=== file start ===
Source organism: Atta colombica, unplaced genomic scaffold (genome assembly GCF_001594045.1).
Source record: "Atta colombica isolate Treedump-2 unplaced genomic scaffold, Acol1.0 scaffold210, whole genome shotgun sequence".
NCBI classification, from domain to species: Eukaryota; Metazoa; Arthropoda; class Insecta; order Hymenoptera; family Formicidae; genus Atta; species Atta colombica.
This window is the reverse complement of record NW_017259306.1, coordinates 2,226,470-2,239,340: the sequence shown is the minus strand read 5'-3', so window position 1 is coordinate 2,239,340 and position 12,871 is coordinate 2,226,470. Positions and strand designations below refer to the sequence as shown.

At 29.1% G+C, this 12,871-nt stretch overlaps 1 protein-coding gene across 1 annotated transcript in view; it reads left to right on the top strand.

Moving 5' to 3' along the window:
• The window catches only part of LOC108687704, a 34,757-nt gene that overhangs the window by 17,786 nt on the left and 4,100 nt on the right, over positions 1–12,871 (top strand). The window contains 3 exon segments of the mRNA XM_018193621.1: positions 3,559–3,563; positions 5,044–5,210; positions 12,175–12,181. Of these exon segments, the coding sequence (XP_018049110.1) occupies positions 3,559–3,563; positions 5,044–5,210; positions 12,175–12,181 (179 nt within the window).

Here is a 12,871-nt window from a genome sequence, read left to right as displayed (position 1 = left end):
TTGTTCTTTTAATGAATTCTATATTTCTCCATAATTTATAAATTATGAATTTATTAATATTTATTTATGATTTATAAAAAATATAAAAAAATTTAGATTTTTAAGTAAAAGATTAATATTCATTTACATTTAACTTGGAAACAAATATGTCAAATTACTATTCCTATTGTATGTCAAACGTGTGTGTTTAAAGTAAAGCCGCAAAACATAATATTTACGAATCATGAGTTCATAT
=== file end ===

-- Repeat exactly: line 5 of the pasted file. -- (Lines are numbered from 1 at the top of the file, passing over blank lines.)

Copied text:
At 29.1% G+C, this 12,871-nt stretch overlaps 1 protein-coding gene across 1 annotated transcript in view; it reads left to right on the top strand.